Political gridlock in New Jersey left government buildings with no toilet paper. WNBC-TV's Katy Tur reports.
The great Toilet Paper Crisis of 2012 -- at least for the city of Trenton, N.J. -- is over after the mayor authorized an emergency order of the indispensable material for city buildings.
The local crisis became an international sensation, and that wasn't lost on council members, the Trenton Times reported Wednesday.
"Today all over the world we are the laughingstock not only of this nation but of the world and that, in and of itself, should send us a message that we need to get our act together," Council President Kathy McBride said at Tuesday night's council meeting.
Mayor Tony Mack's administration placed the order Tuesday and some supplies were supposed to have arrived that afternoon, with the rest on Wednesday.
The situation had become dire on Tuesday at police headquarters.
The men's rooms were completely bare and just a few rolls were left in the women's rooms, Detective George Dzurkoc said after filing a health complaint on behalf of the Policemen's Benevolent Association.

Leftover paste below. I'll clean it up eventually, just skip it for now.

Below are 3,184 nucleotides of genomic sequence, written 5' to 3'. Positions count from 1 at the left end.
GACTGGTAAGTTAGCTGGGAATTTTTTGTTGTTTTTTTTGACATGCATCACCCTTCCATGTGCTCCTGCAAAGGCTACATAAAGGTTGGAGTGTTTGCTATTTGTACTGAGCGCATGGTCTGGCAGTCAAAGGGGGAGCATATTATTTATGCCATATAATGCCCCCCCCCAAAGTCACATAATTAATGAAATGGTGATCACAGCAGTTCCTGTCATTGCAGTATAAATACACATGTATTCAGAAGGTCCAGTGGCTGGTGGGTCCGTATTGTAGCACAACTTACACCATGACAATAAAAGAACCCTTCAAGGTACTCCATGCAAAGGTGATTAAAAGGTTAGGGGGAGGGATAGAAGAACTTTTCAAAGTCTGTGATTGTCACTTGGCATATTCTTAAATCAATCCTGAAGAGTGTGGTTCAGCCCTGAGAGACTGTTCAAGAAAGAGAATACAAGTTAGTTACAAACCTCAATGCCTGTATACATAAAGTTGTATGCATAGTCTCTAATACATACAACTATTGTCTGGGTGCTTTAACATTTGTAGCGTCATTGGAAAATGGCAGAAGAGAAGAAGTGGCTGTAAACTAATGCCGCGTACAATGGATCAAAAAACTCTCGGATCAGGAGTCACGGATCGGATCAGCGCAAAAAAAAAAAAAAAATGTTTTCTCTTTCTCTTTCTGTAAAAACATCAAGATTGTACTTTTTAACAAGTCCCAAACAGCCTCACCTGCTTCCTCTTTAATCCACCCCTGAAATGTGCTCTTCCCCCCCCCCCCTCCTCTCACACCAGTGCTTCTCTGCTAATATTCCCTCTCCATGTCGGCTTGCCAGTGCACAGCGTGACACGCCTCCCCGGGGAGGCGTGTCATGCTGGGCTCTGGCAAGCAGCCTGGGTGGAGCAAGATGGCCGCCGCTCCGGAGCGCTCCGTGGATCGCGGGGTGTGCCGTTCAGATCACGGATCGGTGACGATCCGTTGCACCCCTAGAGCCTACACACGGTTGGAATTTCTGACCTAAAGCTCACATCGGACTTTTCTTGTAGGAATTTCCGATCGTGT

"The bottom line is they have a health issue knocking at the door," Dzurkoc said.
The crisis started in September, when the council rejected a $42,000 contract for paper products because of concerns about the $4,000 price tag for coffee cups.
The emergency order provides $16,000 for toilet paper, paper towels and toilet-seat covers.
A city official said the search for a long-term provider continues.
Public works director Harold Hall, who had earlier warned the council of supplies running low at senior centers, police headquarters and city hall, blamed the city council for not approving the contract when it was presented to them last year.
"You, as adults, know that we need these items in these buildings," he said.
Reuters contributed to this report.
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